Over the past two decades, Greg Atkinson has become one of the strongest voices in shaping Pacific Northwest cuisine, both for restaurants and home cooks. As the chef of Friday Harbor House and Canlis, he refined an approach to fine dining that was grounded in the lands and seas around us. In his work as a columnist, cookbook author, and KUOW presence, he has invited all of us into his kitchens. As Pellegrini Award judge Chris Curtis says, “We chose Greg not only because he has been such a strong proponent of local food for such a long time, and because he’s a great writer, but also because he is a generous, gracious, genuinely nice person.”
Atkinson’s approach to cooking and food writing grew out of his experiences as the chef of the 14-seat Friday Harbor House from 1986 to 1996. “Working in that remote place, it was always a challenge to get good product,” he says. “So long before I knew anything about sustainability or the locavore movement, I was just seeking out local farmers and fishermen because I didn’t like the stuff that came up on a truck.”
Until then, Atkinson had considered cooking the job that funded his fiction writing. But in 1987, he began writing a weekly column for the Journal of the San Juan Islands. His fodder: the experience of searching out seasonal ingredients and figuring out what to do with them. “That really shaped my food sensibility and gave me material for my stories,” he says. “I would write about the people who brought the food, and the food they brought me. I would write about going down to the docks to find spot prawns or into the old abandoned orchards to gather apples.” Those columns were first turned into such books as In Season and The Northwest Essentials Cookbook; then in the 1990s he started writing the “Taste” column in The Seattle Times’ Pacific Northwest Magazine, which he continues to this day.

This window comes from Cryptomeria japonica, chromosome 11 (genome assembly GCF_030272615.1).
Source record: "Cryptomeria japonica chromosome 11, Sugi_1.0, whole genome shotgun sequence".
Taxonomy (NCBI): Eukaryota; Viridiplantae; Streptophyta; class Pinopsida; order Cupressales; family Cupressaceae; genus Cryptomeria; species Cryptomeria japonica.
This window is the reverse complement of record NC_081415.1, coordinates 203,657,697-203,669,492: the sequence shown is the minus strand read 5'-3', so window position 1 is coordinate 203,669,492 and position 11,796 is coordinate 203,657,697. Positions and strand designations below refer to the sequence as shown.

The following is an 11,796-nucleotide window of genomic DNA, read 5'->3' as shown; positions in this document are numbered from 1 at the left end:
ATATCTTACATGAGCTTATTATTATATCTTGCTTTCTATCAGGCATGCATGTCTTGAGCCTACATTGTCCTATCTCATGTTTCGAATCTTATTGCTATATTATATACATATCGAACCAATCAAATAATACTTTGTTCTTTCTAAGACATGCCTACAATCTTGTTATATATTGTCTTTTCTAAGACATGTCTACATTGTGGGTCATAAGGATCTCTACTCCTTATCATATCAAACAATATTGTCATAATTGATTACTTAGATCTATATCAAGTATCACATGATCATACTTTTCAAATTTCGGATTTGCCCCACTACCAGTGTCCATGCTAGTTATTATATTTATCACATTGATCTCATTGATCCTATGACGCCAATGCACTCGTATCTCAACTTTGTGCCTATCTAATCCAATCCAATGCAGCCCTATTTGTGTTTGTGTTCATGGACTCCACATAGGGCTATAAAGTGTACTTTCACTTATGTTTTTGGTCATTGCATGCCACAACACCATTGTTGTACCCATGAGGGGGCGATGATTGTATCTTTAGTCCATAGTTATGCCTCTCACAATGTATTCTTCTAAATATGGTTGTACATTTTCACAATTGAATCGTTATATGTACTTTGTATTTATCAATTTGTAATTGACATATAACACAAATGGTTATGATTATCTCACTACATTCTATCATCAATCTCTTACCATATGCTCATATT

Atkinson captured Seattle’s attention when the Canlis family hired him in 1996 to update their 1950s-era menu, first as consultant, then as head chef. He says that part of his agenda during his six-year tenure at Seattle’s most luxurious restaurant was to supplant the jet-age delight in flying in food from all over the world to a postindustrial respect for food tied to place. Mark Canlis agrees. “One of his most influential roles has been to make provenance popular. Atkinson has one hand on his All-Clad and one in the dirt. He’s a storyteller, and he tells stories with his cooking.”
That mission has carried through to his later work with children at IslandWood, Bainbridge Island’s environmental education center; his restaurant consulting; and now to Seattle Central Community College, where he is an instructor at the culinary academy. When I asked him what he most tries to teach his students, his response reminded me of the opening statement of 1997’s In Season: “I have always cooked primarily to please people.”
“Food is one of life’s first and last pleasures,” he says. “I think we’re an anti-sensory culture, and this is one place where we’re allowed to practice sensuality. Food appeals to us in the way it looks, it smells, it sounds, it crunches—everything about it is sensory. It’s easy to get out of touch with our senses, to eat unconsciously while we’re doing something else. My father used to use the phrase ‘get a bite to eat.’ And it always used to annoy me. I don’t want to grab a bite to eat. I want to stop and eat, and nothing other than that for at least a few minutes.”